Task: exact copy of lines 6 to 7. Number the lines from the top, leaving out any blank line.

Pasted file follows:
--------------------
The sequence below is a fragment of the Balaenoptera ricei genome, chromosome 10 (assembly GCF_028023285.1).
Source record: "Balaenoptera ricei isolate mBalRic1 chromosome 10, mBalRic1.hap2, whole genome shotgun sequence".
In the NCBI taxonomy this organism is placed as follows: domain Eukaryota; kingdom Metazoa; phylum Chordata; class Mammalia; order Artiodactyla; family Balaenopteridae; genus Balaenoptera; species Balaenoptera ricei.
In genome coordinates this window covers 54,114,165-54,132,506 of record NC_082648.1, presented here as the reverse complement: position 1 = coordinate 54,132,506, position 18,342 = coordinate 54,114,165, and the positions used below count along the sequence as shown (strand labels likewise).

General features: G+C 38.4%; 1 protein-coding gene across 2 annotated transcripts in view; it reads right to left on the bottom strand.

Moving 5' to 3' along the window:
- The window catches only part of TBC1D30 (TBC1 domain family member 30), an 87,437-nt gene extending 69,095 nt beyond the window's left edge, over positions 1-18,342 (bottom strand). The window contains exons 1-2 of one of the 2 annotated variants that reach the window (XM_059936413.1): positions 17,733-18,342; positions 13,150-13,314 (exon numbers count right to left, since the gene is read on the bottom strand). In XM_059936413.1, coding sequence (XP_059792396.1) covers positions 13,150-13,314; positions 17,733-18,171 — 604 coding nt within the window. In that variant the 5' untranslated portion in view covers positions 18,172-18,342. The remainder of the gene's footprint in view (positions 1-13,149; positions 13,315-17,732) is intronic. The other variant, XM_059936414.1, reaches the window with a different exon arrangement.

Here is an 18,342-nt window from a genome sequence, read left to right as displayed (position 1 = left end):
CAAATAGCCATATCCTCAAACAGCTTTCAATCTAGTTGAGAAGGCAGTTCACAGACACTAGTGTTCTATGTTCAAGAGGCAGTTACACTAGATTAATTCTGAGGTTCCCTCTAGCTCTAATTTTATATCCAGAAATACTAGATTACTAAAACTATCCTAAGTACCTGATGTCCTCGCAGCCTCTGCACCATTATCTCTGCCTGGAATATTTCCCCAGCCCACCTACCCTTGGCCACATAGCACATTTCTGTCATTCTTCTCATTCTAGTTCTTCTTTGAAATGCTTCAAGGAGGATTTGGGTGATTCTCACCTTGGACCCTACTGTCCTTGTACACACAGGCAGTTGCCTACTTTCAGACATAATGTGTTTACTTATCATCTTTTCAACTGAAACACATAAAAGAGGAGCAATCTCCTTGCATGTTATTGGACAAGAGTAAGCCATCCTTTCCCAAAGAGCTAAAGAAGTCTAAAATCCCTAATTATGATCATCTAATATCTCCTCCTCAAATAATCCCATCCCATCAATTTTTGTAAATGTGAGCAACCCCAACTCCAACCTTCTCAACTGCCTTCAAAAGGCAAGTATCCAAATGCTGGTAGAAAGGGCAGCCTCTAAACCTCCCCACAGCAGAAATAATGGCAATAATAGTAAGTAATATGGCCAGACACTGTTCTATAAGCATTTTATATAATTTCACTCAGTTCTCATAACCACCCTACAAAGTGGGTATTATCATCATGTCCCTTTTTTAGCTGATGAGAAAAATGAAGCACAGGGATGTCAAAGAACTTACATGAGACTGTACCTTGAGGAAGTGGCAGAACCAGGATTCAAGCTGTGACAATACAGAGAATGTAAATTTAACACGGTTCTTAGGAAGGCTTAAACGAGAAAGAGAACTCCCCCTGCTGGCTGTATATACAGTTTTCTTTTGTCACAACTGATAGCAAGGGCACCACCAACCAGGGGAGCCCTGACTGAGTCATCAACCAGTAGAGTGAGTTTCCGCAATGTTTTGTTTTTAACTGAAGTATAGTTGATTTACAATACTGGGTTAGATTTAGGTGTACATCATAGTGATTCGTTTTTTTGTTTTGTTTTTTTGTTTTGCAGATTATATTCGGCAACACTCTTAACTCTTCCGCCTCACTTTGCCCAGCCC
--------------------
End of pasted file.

Moving 5' to 3' along the window:
- The window catches only part of TBC1D30 (TBC1 domain family member 30), an 87,437-nt gene extending 69,095 nt beyond the window's left edge, over positions 1-18,342 (bottom strand). The window contains exons 1-2 of one of the 2 annotated variants that reach the window (XM_059936413.1): positions 17,733-18,342; positions 13,150-13,314 (exon numbers count right to left, since the gene is read on the bottom strand). In XM_059936413.1, coding sequence (XP_059792396.1) covers positions 13,150-13,314; positions 17,733-18,171 — 604 coding nt within the window. In that variant the 5' untranslated portion in view covers positions 18,172-18,342. The remainder of the gene's footprint in view (positions 1-13,149; positions 13,315-17,732) is intronic. The other variant, XM_059936414.1, reaches the window with a different exon arrangement.